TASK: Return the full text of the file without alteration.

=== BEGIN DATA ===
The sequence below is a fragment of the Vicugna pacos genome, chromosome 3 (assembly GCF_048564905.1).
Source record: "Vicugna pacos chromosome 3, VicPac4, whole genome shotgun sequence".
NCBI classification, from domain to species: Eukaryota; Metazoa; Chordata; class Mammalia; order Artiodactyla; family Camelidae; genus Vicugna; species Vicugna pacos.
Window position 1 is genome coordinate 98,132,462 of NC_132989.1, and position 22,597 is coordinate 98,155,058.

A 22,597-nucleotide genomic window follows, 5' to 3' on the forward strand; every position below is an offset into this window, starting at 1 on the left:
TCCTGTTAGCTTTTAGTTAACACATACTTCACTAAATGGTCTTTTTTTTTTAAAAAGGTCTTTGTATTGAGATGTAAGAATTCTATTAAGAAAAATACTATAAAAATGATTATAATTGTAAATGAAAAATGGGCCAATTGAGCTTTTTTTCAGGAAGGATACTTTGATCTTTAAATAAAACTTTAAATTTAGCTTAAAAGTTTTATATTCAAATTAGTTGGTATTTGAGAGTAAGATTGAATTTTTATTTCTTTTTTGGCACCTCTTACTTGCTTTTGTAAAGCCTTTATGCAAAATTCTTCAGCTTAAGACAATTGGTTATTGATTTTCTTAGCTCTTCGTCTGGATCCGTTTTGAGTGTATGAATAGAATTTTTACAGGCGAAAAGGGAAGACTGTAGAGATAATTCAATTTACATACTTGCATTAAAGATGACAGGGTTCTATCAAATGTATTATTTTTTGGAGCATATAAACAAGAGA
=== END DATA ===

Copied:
The sequence below is a fragment of the Vicugna pacos genome, chromosome 3 (assembly GCF_048564905.1).
Source record: "Vicugna pacos chromosome 3, VicPac4, whole genome shotgun sequence".
NCBI classification, from domain to species: Eukaryota; Metazoa; Chordata; class Mammalia; order Artiodactyla; family Camelidae; genus Vicugna; species Vicugna pacos.
Window position 1 is genome coordinate 98,132,462 of NC_132989.1, and position 22,597 is coordinate 98,155,058.

A 22,597-nucleotide genomic window follows, 5' to 3' on the forward strand; every position below is an offset into this window, starting at 1 on the left:
TCCTGTTAGCTTTTAGTTAACACATACTTCACTAAATGGTCTTTTTTTTTTAAAAAGGTCTTTGTATTGAGATGTAAGAATTCTATTAAGAAAAATACTATAAAAATGATTATAATTGTAAATGAAAAATGGGCCAATTGAGCTTTTTTTCAGGAAGGATACTTTGATCTTTAAATAAAACTTTAAATTTAGCTTAAAAGTTTTATATTCAAATTAGTTGGTATTTGAGAGTAAGATTGAATTTTTATTTCTTTTTTGGCACCTCTTACTTGCTTTTGTAAAGCCTTTATGCAAAATTCTTCAGCTTAAGACAATTGGTTATTGATTTTCTTAGCTCTTCGTCTGGATCCGTTTTGAGTGTATGAATAGAATTTTTACAGGCGAAAAGGGAAGACTGTAGAGATAATTCAATTTACATACTTGCATTAAAGATGACAGGGTTCTATCAAATGTATTATTTTTTGGAGCATATAAACAAGAGA